Although the various Baltic tribes were mentioned by ancient historians as early as 98 B.C., the first attestation of a Baltic language was in about 1350, with the creation of the Elbing Prussian Vocabulary, a German to Prussian translation dictionary. It is also believed that Baltic languages are among the most archaic of the remaining Indo-European languages, despite their late attestation. Lithuanian was first attested in a hymnal translation in 1545; the first printed book in Lithuanian, a Catechism by Martynas Mažvydas was published in 1547. Latvian appeared in a hymnal in 1530 and in a printed Catechism in 1585. One reason for the late attestation is that the Baltic peoples resisted Christianization longer than any other Europeans, which delayed the introduction of writing and isolated their languages from outside influence.

With the establishment of a German state in Prussia, and the relocation of much of the Baltic Prussian population in the 13th century, Prussians began to be assimilated, and by the end of the 17th century, the Prussian language had become extinct.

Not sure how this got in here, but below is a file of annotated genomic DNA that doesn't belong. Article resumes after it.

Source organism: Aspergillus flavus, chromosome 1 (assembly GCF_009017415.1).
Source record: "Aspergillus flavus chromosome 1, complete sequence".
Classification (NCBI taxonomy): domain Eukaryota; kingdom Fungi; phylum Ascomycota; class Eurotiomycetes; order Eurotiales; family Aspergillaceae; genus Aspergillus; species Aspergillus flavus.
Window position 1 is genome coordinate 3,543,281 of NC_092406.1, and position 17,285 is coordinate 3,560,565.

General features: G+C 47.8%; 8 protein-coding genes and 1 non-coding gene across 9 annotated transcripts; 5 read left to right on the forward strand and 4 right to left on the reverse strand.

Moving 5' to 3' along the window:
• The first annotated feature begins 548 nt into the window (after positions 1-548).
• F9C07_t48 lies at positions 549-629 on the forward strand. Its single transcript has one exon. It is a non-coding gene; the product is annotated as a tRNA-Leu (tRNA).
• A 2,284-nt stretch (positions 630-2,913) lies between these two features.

During the years of the Polish-Lithuanian Commonwealth (1569-1795), official documents were written in Polish, Ruthenian and Latin, with Lithuanian being mostly an oral language, with small quantities of written documents.

After the Partitions of Poland, much of the Baltic lands were under the rule of the Russian Empire, where the native languages were sometimes prohibited from being written down, or used publicly.

Relationship with other Indo-European languages

The Baltic languages are of particular interest to linguists because they retain many archaic features, which are believed to have been present in the early stages of the Proto-Indo-European language.

Linguists disagree regarding the relationship of the Baltic languages to other languages in the Indo-European family. Such relationships are discerned primarily by the Comparative method, which seeks to reconstruct the chronology of the languages' divergence from each other in phonology and lexicon. Language kinship is generally determined by the identification of linguistic innovations that are held in common by two languages or groups.

Several of the extinct Baltic languages have a limited or nonexistent written record, their existence being known only from the records of ancient historians and personal or place names; all of the languages in the Baltic group (including the living ones) were first written down relatively late in their probable existence as distinct languages. These two factors combined with others have obscured the history of the Baltic languages, leading to a number of theories regarding their position in the Indo-European family.